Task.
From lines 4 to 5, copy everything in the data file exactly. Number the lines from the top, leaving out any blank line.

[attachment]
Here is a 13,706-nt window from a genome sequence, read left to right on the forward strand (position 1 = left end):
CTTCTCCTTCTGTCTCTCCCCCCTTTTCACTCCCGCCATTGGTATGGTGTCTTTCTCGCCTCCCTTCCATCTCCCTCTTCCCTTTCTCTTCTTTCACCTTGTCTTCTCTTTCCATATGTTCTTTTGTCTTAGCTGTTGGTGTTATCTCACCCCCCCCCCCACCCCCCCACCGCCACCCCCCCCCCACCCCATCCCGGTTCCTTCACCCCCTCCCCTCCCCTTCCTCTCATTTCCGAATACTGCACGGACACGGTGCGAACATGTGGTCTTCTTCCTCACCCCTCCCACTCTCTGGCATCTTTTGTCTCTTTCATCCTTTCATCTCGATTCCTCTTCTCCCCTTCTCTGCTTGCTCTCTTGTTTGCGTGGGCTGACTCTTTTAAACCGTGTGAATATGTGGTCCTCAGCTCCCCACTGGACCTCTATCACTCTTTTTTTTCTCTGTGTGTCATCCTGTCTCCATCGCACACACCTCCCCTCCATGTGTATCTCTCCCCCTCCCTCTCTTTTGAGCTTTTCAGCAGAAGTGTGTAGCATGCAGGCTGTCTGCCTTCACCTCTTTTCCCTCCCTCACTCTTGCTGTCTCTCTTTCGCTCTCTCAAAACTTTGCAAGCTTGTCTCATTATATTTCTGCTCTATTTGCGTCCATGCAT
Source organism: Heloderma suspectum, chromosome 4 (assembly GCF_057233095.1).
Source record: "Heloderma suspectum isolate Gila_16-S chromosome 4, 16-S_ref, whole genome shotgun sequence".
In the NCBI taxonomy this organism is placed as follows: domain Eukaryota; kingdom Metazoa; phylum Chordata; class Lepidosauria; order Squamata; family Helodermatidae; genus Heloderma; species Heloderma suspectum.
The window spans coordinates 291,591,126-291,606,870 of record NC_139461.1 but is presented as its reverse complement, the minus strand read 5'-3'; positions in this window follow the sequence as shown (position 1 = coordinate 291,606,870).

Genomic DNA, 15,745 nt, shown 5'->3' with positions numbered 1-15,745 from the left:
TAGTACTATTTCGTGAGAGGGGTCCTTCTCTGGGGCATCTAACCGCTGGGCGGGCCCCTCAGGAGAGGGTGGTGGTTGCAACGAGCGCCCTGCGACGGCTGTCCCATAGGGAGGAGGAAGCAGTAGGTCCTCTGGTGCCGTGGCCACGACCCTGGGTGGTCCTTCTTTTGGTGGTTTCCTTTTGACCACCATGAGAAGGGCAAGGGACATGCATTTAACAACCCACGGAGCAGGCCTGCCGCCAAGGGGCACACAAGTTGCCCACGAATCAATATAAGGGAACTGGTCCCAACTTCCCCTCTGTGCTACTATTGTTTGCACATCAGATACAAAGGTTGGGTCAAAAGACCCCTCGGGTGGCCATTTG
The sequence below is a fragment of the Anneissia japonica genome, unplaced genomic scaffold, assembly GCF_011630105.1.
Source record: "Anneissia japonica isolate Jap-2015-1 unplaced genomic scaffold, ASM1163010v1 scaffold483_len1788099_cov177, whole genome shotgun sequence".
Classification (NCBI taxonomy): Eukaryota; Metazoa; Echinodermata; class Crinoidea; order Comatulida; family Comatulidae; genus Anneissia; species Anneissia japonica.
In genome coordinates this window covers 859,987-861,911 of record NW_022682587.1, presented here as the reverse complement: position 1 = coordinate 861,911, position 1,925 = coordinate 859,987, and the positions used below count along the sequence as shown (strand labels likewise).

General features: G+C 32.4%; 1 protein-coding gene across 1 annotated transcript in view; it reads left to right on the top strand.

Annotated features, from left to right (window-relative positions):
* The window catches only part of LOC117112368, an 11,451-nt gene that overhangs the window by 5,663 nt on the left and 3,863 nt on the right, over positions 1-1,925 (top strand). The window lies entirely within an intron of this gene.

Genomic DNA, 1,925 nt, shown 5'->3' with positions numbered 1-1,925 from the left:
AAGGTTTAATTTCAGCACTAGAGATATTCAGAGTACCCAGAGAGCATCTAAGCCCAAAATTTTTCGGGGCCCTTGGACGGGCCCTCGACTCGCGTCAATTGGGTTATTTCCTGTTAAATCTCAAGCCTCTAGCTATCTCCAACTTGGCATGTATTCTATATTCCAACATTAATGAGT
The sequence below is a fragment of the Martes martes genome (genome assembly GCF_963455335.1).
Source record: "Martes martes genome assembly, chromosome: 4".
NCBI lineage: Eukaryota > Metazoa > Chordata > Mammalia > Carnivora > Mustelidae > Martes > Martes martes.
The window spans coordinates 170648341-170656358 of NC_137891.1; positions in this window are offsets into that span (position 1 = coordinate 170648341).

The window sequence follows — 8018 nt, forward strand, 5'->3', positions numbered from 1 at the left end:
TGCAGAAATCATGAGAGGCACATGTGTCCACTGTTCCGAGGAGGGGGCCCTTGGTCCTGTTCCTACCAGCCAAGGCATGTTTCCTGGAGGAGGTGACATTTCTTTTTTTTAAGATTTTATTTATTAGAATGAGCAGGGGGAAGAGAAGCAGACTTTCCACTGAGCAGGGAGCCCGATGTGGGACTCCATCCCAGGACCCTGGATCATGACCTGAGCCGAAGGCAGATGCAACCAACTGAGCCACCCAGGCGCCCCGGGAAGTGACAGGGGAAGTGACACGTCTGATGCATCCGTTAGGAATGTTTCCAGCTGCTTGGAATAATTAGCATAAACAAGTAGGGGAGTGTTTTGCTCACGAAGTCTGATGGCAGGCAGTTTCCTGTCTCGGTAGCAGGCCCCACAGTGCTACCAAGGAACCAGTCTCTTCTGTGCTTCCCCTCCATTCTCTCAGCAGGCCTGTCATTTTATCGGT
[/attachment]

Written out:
Source record: "Heloderma suspectum isolate Gila_16-S chromosome 4, 16-S_ref, whole genome shotgun sequence".
In the NCBI taxonomy this organism is placed as follows: domain Eukaryota; kingdom Metazoa; phylum Chordata; class Lepidosauria; order Squamata; family Helodermatidae; genus Heloderma; species Heloderma suspectum.